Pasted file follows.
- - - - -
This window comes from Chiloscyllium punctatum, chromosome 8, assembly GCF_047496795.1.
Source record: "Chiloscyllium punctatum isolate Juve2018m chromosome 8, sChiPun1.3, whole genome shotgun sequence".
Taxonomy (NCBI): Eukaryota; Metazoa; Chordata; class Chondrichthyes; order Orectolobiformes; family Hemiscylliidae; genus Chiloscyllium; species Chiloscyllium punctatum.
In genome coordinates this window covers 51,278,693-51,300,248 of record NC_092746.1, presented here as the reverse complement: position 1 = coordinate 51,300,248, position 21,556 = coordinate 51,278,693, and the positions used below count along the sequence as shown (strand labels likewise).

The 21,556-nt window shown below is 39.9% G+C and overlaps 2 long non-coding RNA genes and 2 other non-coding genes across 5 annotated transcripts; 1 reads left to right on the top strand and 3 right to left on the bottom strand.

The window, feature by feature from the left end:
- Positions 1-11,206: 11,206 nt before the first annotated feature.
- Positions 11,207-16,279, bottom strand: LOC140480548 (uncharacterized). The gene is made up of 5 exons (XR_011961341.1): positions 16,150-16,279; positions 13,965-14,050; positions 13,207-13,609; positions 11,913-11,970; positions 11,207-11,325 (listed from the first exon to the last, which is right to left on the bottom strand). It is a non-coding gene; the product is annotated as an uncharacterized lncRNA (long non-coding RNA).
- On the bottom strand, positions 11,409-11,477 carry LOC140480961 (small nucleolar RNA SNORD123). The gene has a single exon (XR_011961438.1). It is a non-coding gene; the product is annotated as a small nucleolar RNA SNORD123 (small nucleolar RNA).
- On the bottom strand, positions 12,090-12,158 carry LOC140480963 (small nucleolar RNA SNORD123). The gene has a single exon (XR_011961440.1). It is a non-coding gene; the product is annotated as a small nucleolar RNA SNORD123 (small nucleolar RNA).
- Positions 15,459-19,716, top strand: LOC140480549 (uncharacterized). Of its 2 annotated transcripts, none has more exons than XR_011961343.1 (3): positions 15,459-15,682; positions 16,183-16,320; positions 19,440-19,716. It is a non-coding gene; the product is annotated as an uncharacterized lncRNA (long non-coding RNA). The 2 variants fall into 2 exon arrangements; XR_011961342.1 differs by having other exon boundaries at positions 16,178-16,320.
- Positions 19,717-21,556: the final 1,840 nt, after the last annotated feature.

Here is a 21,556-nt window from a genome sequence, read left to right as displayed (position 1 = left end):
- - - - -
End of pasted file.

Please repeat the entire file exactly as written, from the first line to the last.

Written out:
This window comes from Chiloscyllium punctatum, chromosome 8, assembly GCF_047496795.1.
Source record: "Chiloscyllium punctatum isolate Juve2018m chromosome 8, sChiPun1.3, whole genome shotgun sequence".
Taxonomy (NCBI): Eukaryota; Metazoa; Chordata; class Chondrichthyes; order Orectolobiformes; family Hemiscylliidae; genus Chiloscyllium; species Chiloscyllium punctatum.
In genome coordinates this window covers 51,278,693-51,300,248 of record NC_092746.1, presented here as the reverse complement: position 1 = coordinate 51,300,248, position 21,556 = coordinate 51,278,693, and the positions used below count along the sequence as shown (strand labels likewise).

The 21,556-nt window shown below is 39.9% G+C and overlaps 2 long non-coding RNA genes and 2 other non-coding genes across 5 annotated transcripts; 1 reads left to right on the top strand and 3 right to left on the bottom strand.

The window, feature by feature from the left end:
- Positions 1-11,206: 11,206 nt before the first annotated feature.
- Positions 11,207-16,279, bottom strand: LOC140480548 (uncharacterized). The gene is made up of 5 exons (XR_011961341.1): positions 16,150-16,279; positions 13,965-14,050; positions 13,207-13,609; positions 11,913-11,970; positions 11,207-11,325 (listed from the first exon to the last, which is right to left on the bottom strand). It is a non-coding gene; the product is annotated as an uncharacterized lncRNA (long non-coding RNA).
- On the bottom strand, positions 11,409-11,477 carry LOC140480961 (small nucleolar RNA SNORD123). The gene has a single exon (XR_011961438.1). It is a non-coding gene; the product is annotated as a small nucleolar RNA SNORD123 (small nucleolar RNA).
- On the bottom strand, positions 12,090-12,158 carry LOC140480963 (small nucleolar RNA SNORD123). The gene has a single exon (XR_011961440.1). It is a non-coding gene; the product is annotated as a small nucleolar RNA SNORD123 (small nucleolar RNA).
- Positions 15,459-19,716, top strand: LOC140480549 (uncharacterized). Of its 2 annotated transcripts, none has more exons than XR_011961343.1 (3): positions 15,459-15,682; positions 16,183-16,320; positions 19,440-19,716. It is a non-coding gene; the product is annotated as an uncharacterized lncRNA (long non-coding RNA). The 2 variants fall into 2 exon arrangements; XR_011961342.1 differs by having other exon boundaries at positions 16,178-16,320.
- Positions 19,717-21,556: the final 1,840 nt, after the last annotated feature.

Here is a 21,556-nt window from a genome sequence, read left to right as displayed (position 1 = left end):